01 June 2022
Recently the Clockmakers' Charity has pledged £1000 to help support the restoration and conservation of the North Transept Clock dial, and automata wooden knights, at Wells Cathedral. The Development Office at Wells Cathedral have very kindly provided below and overview of the project and the fascinating history of this clock and its dial. Should you wish to contribute to this project there is a link below in the article.
'Dating from about 1392, the clock at Wells Cathedral is the second oldest working mechanical clock in the world, and the oldest with a clock face. Many are familiar with the internal clock face showing the phases of the moon and Medieval view of the Universe, accompanied by jousting knights above the clock and the figure of Jack Blandiver, to one side, who strikes the bell every quarter hour with his heels.
Less familiar perhaps is the external clock which is situated on the exterior of the North Transept and run by the same mechanism as the internal clock. It was installed in the 1400s to remind the Vicars Choral (who dined immediately opposite) of their duty to be on time for services in the Cathedral - an instruction emphasised in the Latin text, Nequit Pereat meaning ‘let nothing be lost’.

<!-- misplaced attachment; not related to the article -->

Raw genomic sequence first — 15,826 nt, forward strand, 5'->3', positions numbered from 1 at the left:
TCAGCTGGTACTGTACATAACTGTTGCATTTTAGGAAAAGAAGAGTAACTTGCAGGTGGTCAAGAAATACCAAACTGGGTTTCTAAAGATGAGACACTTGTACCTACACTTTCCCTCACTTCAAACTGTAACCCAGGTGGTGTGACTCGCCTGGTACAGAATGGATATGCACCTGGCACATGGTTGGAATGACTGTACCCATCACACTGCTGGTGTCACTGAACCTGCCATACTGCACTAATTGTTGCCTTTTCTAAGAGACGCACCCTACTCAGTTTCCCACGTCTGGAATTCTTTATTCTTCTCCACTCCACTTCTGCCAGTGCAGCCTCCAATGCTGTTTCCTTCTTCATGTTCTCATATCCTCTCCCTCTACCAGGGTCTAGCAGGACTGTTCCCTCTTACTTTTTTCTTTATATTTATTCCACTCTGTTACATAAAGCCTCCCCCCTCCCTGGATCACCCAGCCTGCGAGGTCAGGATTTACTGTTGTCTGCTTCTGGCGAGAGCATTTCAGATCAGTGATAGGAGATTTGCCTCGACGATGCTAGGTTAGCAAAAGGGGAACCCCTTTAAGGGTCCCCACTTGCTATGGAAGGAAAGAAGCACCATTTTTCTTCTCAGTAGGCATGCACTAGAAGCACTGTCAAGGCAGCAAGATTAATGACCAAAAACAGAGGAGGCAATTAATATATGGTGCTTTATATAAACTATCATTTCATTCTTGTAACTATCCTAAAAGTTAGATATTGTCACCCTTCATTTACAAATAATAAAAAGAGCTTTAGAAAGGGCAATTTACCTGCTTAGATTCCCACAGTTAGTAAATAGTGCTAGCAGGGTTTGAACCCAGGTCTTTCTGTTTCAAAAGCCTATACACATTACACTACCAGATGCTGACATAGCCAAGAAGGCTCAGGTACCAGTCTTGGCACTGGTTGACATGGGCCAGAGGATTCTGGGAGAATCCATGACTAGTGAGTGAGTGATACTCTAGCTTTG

The clockface is painted and although protected from the elements to some extent by both a canopy and its inherent location, it is nevertheless exposed. Over the years, the face has undergone frequent repainting and decoration. It was repainted as a 12-hour face in the 1800s with gilt roman numerals, having previously been a 24-hour clockface. Perhaps this was to match the gold gilded symbols of the four evangelists at the four corners of the clock face. It is now time to repaint the face again as the paint is literally flaking off, with threatening cracks in the stone beneath, but in doing this the Cathedral not only wants a clock that looks fantastic but also wants to conserve pervious paint schemes.
To each side of the external face stands a wooden knight wearing late 14th century armour. They twist to hit one bell each with the halberds they hold to chime the quarters. These, too, need conservation. They are made of many parts and will pose a challenge. The exterior hour bell (again driven by the same mechanism) is located at the top of the main Cathedral tower. The original mechanism still works but is now in the Science Museum on loan from the Cathedral. The current mechanism dates from 1880, the second mechanism to be put in the clock by the Victorians. It was still wound by hand until 2010 when electric motors were installed to undertake this laborious job on the retirement of Paul Fisher, Keeper of the Great Clock, a post that had been held by a member of the Fisher family for some generations.
Wells Cathedral is raising funds to restore and conserve the external clock and has achieved just over half the funding needed. Although work is about to start, all contributions towards this important conservation work are welcome at: https://www.justgiving.com/wellscathedral, stating that your contribution is for the North Transept Clock'.
Please contact the Wells Cathedral Development Office on 01749 832214 or: firstname.lastname@example.org for more information if needed.